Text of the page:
April 02, 2012

Duke Ellington immortalized in stainless steel

New front

The Howard Theatre is nearly complete.  You may have noticed that the sidewalk on the north side of T Street is now open, giving residents a close-up view of the new façade.  More importantly, the plaza at T Street and Florida Avenue is now open and the new sculpture of Duke Ellington stands prominently at the vegetated plaza. The sculpture depicts Ellington seated on a treble clef while playing a piano keyboard.

Duke Duke

The most delightful feature of the sculpture is the energy it portrays.  As Ellington plays, the keys appear to fly off the keyboard and into the sky behind him, signifying a magical quality to his music.


Flying Notes

Duke Ellington grew up in Washington and even lived on Elm Street in LeDroit Park for a year. He played at the Howard Theatre and frequently visited the adjacent Frank Holliday’s pool hall, most recently known as Cafe Mawonaj.

The hall was a popular gathering spot for Howard scholars, jazz musicians, and city laborers alike. Duke Ellington captured the scene at the pool hall:

Guys from all walks of life seemed to converge there: school kids over and under sixteen; college students and graduates, some starting out in law and medicine and science; and lots of Pullman porters and dining-car waiters.

And now Ellington’s statue sits on the same storied block.

Categories: Development Projects, History, Howard Theatre
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4 Replies

  1. I hope that statue grows on me… my first thought was that it looked like it should be in Disneyland… kinda gimmicky for The Duke. Anyway, glad to see the plaza opened, but still that car lot remains as a gravel lot accross the street :(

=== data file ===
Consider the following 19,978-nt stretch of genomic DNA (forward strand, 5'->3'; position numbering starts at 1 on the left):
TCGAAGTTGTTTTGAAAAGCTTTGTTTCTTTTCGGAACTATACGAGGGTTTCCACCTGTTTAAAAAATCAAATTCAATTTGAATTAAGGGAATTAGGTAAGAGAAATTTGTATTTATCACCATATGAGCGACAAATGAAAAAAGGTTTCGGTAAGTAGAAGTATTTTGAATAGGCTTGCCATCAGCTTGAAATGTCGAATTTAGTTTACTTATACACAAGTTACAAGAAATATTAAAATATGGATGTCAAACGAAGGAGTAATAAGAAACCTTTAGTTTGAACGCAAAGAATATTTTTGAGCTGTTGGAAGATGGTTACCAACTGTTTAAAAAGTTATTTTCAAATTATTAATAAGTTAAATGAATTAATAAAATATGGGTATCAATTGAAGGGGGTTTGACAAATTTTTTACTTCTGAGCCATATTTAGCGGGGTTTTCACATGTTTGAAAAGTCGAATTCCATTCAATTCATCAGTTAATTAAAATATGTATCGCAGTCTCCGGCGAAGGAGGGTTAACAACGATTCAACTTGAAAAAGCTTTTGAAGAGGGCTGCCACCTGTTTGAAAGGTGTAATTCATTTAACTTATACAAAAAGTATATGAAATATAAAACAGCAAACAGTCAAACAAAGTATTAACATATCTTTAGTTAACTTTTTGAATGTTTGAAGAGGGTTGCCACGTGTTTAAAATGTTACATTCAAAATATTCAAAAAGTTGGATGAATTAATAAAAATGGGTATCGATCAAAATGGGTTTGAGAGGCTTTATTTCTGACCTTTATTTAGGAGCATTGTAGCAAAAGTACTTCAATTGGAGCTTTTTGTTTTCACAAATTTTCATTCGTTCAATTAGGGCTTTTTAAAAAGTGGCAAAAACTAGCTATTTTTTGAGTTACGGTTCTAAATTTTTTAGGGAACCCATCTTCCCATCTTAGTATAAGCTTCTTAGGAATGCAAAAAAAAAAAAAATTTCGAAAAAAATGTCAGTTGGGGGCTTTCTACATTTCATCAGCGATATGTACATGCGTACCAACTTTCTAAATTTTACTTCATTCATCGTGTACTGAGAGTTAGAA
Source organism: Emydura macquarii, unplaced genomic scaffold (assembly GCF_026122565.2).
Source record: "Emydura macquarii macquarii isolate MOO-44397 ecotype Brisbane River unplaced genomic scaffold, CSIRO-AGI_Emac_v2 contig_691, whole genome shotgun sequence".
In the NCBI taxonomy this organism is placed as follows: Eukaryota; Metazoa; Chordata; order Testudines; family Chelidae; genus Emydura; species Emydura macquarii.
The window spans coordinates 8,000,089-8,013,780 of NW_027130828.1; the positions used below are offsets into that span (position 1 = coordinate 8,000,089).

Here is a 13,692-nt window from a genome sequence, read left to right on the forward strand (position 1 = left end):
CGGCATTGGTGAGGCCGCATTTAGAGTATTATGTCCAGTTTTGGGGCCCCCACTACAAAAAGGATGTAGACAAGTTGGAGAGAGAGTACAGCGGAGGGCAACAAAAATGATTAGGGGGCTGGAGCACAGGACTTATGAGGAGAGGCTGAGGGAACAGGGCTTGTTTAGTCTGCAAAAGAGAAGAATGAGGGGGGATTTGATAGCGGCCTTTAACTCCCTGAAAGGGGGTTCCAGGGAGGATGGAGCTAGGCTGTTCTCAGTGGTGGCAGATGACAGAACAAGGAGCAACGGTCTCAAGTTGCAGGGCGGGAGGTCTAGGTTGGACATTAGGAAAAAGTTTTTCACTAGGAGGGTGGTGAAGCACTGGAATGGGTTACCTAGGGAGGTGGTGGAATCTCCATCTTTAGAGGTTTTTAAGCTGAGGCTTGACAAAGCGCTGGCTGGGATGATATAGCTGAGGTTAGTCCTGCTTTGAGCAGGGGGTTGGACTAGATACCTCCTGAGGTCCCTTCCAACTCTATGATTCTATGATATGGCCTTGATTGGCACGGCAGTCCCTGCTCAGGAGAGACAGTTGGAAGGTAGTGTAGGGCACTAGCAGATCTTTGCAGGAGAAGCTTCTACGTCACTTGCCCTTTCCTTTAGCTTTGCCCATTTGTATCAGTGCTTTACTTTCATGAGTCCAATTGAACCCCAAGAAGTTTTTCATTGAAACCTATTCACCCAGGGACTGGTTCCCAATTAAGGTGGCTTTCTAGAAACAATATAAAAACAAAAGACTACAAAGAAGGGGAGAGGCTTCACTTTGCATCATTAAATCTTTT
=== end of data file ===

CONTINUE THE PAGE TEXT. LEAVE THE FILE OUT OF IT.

dano - April 2, 2012 @ 11:23 am
  2. I’m wondering what kinds of events we might expect to see at the renovated theater. The website http://www.howardtheatre.org/rebirth.html has this information: “As part of its commitment to the neighborhood, Howard Theatre Restoration, Inc. and the City will ensure that the theatre is open six days a week, year-round, with dining amenities and opportunities for a variety of uses.” Do you know anything more specific?

    Kara Capelli - April 3, 2012 @ 6:14 pm
  3. Kara,

    Howardtheatre.org is the site for the non-profit that is responsible for the redevelopment of the building. The theater operations are at thehowardtheatre.com, where you can find the full schedule of shows.

    Eric Fidler - April 3, 2012 @ 9:10 pm
  4. I keep wondering why everyone who portrays Ellington either on canvas or in steel always portrays him as an old man? When Ellington lived in Washington and was at the height of his career he was a very handsome young man. But it seems like the sculpture portrays him as an old, wrinkled man. It doesn’t at all capture his vitality and good looks and frankly, doesn’t look like him at all. The same goes with the mural on U Street. The mural has him as an old man with bags under his eyes, sagging skin and jowls. It’s just sad that both artists thought not to portray him in his prime. Most artists want to capture their subjects at the height of their most handsome days but both of these artists did just the opposite. It seems like they didn’t even take the time to read about him, look at photos of him or really understand his life and the time he spent in Washington, D.C.

    soulshadow55 - April 16, 2012 @ 2:13 pm

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